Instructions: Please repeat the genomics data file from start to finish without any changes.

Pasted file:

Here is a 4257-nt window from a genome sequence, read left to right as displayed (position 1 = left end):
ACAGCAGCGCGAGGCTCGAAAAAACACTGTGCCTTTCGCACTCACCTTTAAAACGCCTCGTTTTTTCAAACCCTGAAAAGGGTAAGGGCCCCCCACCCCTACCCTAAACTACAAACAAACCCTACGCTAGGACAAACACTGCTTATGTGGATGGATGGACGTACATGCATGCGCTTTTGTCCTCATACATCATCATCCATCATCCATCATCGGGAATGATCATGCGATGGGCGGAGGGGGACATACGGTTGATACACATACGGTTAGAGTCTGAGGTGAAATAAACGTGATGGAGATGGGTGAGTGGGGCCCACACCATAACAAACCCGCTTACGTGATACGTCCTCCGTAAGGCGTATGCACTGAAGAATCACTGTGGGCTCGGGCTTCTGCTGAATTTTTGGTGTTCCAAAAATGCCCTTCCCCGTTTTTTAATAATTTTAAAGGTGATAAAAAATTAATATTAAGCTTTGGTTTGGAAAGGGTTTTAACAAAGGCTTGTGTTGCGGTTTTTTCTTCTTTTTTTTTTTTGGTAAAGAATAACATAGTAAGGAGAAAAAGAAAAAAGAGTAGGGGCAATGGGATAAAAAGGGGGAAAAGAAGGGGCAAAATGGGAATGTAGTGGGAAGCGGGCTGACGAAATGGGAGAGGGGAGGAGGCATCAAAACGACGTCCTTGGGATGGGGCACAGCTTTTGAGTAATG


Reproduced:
Here is a 4257-nt window from a genome sequence, read left to right as displayed (position 1 = left end):
ACAGCAGCGCGAGGCTCGAAAAAACACTGTGCCTTTCGCACTCACCTTTAAAACGCCTCGTTTTTTCAAACCCTGAAAAGGGTAAGGGCCCCCCACCCCTACCCTAAACTACAAACAAACCCTACGCTAGGACAAACACTGCTTATGTGGATGGATGGACGTACATGCATGCGCTTTTGTCCTCATACATCATCATCCATCATCCATCATCGGGAATGATCATGCGATGGGCGGAGGGGGACATACGGTTGATACACATACGGTTAGAGTCTGAGGTGAAATAAACGTGATGGAGATGGGTGAGTGGGGCCCACACCATAACAAACCCGCTTACGTGATACGTCCTCCGTAAGGCGTATGCACTGAAGAATCACTGTGGGCTCGGGCTTCTGCTGAATTTTTGGTGTTCCAAAAATGCCCTTCCCCGTTTTTTAATAATTTTAAAGGTGATAAAAAATTAATATTAAGCTTTGGTTTGGAAAGGGTTTTAACAAAGGCTTGTGTTGCGGTTTTTTCTTCTTTTTTTTTTTTGGTAAAGAATAACATAGTAAGGAGAAAAAGAAAAAAGAGTAGGGGCAATGGGATAAAAAGGGGGAAAAGAAGGGGCAAAATGGGAATGTAGTGGGAAGCGGGCTGACGAAATGGGAGAGGGGAGGAGGCATCAAAACGACGTCCTTGGGATGGGGCACAGCTTTTGAGTAATG